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Former chief planner argues waterfront threatened

June 18th, 2014 · No Comments

City’s Executive Committee votes to delay island airport decision

By Annemarie Brissenden

The night before City Council’s Executive Committee met to consider Porter Airlines’ request to amend the Tripartite Agreement for Billy Bishop Toronto City Airport, approximately 90 people gathered at the Duke of York pub on Prince Arthur Avenue to conduct a similar review. If passed, the amendment would allow Porter to extend Billy Bishop’s runways and fly jet-powered planes to and from the island airport in downtown Toronto.

Organized by Why Should I Care? (WSIC), a non-profit group that, according to its website, “provides a grassroots forum for discussing contentious issues in a non-partisan environment,” the event’s only speaker was City of Toronto’s former chief planner Paul Bedford.

“I’m told they couldn’t get anybody here to represent the positive side,” he joked to much laughter, before summarizing the views on both sides of the question. Although he highlighted convenience as the most positive attribute of the proposed amendment, he stands firmly against any changes to the current agreement.

Bedford, now an adjunct professor of city planning at the University of Toronto and Ryerson University and an urban mentor with Paul Bedford & Associates, characterized this as a watershed moment for Toronto.

“There are deep conflicts between the waterfront goals and the proposed expansion of the airport,” he said.

In his view, if the city allows Billy Bishop to expand, it will eventually dominate the waterfront, threatening the very balance city planners have worked so hard to develop.

“This whole thing is not about Porter, it’s about the waterfront. The fundamental question is what kind of waterfront do you want?” asked Bedford, as the crowd, including local notables Rosario Marchese (MPP, Trinity-Spadina), the provincial Liberal candidate for Trinity-Spadina, Han Dong, and mayoral candidate Sarah Thomson, loudly applauded.

Bedford also highlighted the conclusions of a [Review of Potential Future Safety Zones at Billy Bishop Toronto City Airport with Bombardier CS100 Jets ITALICS], issued that morning by Transport Action Ontario, a non-profit organization that advocates for sustainable transportation. According to the report, the new jets and the extended runways would have a different classification from those currently in place at the island airport, thus having a greater impact on the obstacle imitation surfaces, runway approach lighting, and marine exclusion zone than had been previously recognized. Bedford wondered how such limitations would affect development in the Portlands, and suggested the eastern limitations on marine traffic might stretch as far as Bay Street.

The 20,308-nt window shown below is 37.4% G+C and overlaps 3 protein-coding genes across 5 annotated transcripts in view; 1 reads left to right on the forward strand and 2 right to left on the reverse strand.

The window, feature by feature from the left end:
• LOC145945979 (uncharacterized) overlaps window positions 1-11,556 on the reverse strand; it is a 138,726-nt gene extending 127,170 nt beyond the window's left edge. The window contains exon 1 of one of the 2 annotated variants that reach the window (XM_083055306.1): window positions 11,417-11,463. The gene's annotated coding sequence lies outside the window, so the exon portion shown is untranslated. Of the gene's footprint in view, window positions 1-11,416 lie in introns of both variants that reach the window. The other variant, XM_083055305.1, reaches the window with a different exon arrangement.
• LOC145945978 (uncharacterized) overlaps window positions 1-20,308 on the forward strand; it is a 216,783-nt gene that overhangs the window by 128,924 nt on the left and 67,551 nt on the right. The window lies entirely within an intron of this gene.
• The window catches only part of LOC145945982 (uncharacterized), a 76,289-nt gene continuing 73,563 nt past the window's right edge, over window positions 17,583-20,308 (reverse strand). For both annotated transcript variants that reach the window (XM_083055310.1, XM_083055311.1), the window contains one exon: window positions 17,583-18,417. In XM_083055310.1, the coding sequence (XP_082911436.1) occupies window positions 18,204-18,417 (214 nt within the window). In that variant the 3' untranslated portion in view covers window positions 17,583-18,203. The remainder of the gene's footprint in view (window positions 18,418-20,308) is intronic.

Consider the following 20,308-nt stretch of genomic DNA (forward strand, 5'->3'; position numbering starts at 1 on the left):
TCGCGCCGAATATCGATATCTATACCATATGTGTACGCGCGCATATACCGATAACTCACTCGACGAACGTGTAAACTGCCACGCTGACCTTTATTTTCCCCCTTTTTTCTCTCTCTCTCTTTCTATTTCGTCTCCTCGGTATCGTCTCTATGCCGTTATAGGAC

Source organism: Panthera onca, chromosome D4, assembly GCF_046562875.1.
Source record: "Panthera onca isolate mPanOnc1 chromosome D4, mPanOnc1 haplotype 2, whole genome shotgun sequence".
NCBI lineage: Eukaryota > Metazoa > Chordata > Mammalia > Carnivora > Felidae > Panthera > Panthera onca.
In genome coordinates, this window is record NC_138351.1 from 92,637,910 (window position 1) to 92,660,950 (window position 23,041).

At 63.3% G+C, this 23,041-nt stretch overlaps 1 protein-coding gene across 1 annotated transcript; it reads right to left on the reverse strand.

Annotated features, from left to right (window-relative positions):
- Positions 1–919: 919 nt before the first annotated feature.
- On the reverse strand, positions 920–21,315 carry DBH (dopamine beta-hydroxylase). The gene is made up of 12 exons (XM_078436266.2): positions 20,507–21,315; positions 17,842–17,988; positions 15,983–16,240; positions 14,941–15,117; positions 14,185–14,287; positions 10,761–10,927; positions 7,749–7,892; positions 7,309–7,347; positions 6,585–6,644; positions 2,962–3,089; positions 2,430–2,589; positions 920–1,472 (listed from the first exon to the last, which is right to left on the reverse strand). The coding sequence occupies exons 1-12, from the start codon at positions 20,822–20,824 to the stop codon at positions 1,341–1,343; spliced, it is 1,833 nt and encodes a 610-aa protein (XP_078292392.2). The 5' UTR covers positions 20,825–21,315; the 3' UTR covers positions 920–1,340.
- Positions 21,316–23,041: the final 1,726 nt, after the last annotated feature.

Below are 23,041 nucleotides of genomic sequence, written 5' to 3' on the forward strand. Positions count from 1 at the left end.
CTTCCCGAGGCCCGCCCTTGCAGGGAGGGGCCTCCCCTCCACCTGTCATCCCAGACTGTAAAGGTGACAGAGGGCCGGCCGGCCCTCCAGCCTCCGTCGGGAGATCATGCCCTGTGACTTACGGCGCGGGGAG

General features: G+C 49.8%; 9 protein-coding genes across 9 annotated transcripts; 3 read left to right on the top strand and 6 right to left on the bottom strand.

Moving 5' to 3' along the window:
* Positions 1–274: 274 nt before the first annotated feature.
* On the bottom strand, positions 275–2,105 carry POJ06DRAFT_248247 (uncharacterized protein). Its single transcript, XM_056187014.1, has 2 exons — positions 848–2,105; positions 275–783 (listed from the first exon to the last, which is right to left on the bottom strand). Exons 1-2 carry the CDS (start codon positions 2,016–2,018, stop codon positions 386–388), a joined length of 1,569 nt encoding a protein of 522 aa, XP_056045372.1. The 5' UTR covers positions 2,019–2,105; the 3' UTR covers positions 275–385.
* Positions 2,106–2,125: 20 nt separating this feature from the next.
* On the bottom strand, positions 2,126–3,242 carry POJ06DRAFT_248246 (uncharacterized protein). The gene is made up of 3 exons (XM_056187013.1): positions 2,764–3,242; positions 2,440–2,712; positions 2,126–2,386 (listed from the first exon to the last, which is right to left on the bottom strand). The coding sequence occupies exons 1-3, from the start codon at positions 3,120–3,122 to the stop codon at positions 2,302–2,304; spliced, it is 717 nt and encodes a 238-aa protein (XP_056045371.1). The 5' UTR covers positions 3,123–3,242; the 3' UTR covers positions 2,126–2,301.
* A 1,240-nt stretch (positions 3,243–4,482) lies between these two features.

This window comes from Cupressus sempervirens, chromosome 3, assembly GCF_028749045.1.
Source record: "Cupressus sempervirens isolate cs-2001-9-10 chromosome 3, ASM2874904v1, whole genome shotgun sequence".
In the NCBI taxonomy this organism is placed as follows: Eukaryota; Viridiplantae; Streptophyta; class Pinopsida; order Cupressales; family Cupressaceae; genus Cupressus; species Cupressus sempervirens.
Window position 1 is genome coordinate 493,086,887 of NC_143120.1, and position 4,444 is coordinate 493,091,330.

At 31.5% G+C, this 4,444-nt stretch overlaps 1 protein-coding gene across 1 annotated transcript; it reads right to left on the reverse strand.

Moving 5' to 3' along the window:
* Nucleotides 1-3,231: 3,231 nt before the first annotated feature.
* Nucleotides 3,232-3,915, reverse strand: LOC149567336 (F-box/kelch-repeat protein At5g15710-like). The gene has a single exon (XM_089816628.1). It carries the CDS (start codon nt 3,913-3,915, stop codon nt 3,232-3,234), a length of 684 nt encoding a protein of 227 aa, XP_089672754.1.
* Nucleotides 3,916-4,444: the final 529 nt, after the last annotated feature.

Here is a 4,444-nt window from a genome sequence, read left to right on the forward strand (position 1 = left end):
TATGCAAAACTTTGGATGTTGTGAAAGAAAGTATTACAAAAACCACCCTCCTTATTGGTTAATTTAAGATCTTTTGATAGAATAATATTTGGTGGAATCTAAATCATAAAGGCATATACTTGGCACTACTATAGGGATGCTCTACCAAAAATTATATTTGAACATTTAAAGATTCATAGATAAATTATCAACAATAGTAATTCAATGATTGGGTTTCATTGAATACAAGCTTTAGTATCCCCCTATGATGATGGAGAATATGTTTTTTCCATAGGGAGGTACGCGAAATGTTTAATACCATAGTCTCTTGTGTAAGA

After concluding that, “given all the unanswered questions, the risks, the downsides, it is irresponsible for council to give even conditional approval” to the proposed amendment, Bedford led a lively question and answer session.

The majority of the speakers appeared opposed to the island airport expansion, citing concerns that ranged from noise to safety to questioning whether Porter was even viable in the long term.

Many of the same questions were raised in a city staff report that’s before the Executive Committee. In the report dated March 19, 2014, city staff recommends delaying a decision until further information, including the results of an environmental assessment, is available. The report also recommends a staged approach for managing growth at Billy Bishop, as well as compelling Transport Canada and the Toronto Port Authority to address how they will manage increased noise and traffic and related infrastructure needs caused by larger island airport.

For Bedford, the answer is clear.

“Don’t put everyone through the pain [of further study], fix the mess on lower Bathurst Street, and just say no.”

Subsequent to this writing, City Council’s Executive Committee voted on March 25 to accept the recommendations of the staff report with some amendments. City Council will consider the matter at its April 1 meeting. For further information on Transport Action Ontario, or to read its report, please visit www.transport-action-ontario.com. For further information on WSIC and its upcoming events, please visit www.whyshouldIcare.ca.

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